After nearly a decade of intense study, researchers at Harvard Medical School are beginning to understand how beta carotene, the simple chemical found in carrots, apricots and other vegetables, may hold the potential to stave off fatal diseases in humans.
These clinical scientists are now hypothesizing that this simple organic molecule may ward off cancer and heart disease by scooping up charged oxygen atoms, dangerous particles which wreak havoc as they roam through the body's circulatory system.
Many--but not all--of those scientists examining beta carotene have joined together on the Physicians' Health Study, a massive project involving as subjects 22,071 male physicians between 40 and 84 years old. The study was designed to test the effect of aspirin on heart disease and beta carotene on cancer.
Researchers cut short the aspirin half of the study in 1988, after preliminary data showed incontrovertably that aspirin has a beneficial effect on heart disease. Overseers of the study said they felt that to continue giving half of the subjects placebo pills instead of aspirin was unethical, as was withholding the clear scientific evidence of aspirin's positive benefits.
But for all their successes so far, leaders of the Physicians' Health Study are still coming up short on conclusive data about the mysterious vegetable extract beta carotene, composed of a backbone of carbon atoms flanked by two 6-atom carbon "rings."
"I must tell you," says Charles Hennekens, who heads the study, "the beta carotene aspect was supposed to end in December 1990." Lacking sufficient data, however, Hennekens and his colleagues have applied to the National Institutes of Health (NIH) for extended funding through 1996. Ninety-two percent of the physicians involvedas subjects in the study have agreed to continuetaking their pills, Hennekens says.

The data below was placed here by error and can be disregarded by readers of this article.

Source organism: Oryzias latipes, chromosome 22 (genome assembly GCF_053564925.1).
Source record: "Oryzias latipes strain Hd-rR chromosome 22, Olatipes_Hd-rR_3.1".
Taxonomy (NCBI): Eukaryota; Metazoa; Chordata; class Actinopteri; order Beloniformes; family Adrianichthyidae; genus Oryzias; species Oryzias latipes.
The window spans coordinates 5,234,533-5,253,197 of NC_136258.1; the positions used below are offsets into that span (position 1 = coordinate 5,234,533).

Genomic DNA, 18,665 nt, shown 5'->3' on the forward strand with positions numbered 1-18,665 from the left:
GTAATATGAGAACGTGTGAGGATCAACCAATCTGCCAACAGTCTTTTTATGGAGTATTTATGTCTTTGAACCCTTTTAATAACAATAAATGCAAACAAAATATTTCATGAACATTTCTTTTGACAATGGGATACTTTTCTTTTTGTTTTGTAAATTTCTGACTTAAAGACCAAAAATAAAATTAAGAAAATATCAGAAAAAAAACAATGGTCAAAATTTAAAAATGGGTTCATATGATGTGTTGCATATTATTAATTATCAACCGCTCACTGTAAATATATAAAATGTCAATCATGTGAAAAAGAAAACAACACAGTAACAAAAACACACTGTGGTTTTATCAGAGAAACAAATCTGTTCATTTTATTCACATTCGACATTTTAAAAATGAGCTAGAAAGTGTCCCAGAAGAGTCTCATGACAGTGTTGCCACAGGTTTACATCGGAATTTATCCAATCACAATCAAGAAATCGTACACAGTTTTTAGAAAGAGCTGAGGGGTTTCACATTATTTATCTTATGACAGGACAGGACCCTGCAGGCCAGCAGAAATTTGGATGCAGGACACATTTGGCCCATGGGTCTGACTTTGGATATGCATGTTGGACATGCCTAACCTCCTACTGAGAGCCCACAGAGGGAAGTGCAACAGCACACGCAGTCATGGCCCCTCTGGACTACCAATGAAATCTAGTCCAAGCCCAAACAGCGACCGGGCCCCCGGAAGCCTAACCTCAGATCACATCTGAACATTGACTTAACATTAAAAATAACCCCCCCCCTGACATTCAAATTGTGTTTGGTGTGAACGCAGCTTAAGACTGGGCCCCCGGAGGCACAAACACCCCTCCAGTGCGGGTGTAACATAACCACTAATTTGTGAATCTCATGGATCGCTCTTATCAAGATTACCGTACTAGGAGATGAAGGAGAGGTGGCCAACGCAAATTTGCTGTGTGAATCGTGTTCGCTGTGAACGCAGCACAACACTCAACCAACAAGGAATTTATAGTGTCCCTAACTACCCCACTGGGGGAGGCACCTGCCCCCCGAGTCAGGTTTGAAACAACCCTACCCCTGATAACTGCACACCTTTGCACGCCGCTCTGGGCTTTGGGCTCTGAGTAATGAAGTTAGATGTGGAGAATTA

Meanwhile, clinical researchers around thecountry await the outcome of the Harvard study."We may have to be patient," says E. RobertGreenberg of Dartmouth College's Norris CottonCancer Center in Hanover, N.H. "You're talkingabout a process that may take decades."
In recent years, some of beta carotene'sproponents have heralded the chemical as a "wonderdrug," a biological police officer patrolling thebody and eliminating tumors and fatty buildupswherever they occur.
In particular, two compelling pieces ofscientific evidence point to beta carotene'santi-carcinogenic effect. For one, clinicalresearchers have shown that cancer victims have,in general, consumed less of the chemicalthroughout their lives: "You basically see thatthose individuals who have cancer report a dietlow in beta carotene," says Hennekens.
In addition, some clinicians have frozen bloodsamples from large samples of healthy subjects andseveral years later compared levels of betacarotene. Those who contracted cancer had,researchers found, a significantly lower level ofbeta carotene in their blood than the healthypopulation.
Promising though the chemical may look, Harvardscientists are not ready to claim victory yet.Researchers are quick to point out thatstatistical studies such as these only show that alow intake of beta carotene and a high risk ofcancer go together, but not necesarily that thechemical actually reduces risk.
Instead of a cure-all, scientists say, betacarotene might just be a "marker"--a biologicalred herring which does little for the human body,yet always shows up in a healthy diet high invegetables and fiber.
"The analogy I like to use is...the majority ofpeople with lung cancer have a yellow finger,"from smoking cigarettes, says Hennekens. "Bypreventing yellow finger, you're not going to doanything about [cancer]."
Conclusive proof of a link between betacarotene and cancer, says Hennekens, will comeabout only through the completion of a large-scalecomparison like the Physicians Health Trial, inwhich researchers carefully isolate the effect ofbeta carotene from all other substances with whichit naturally occurs.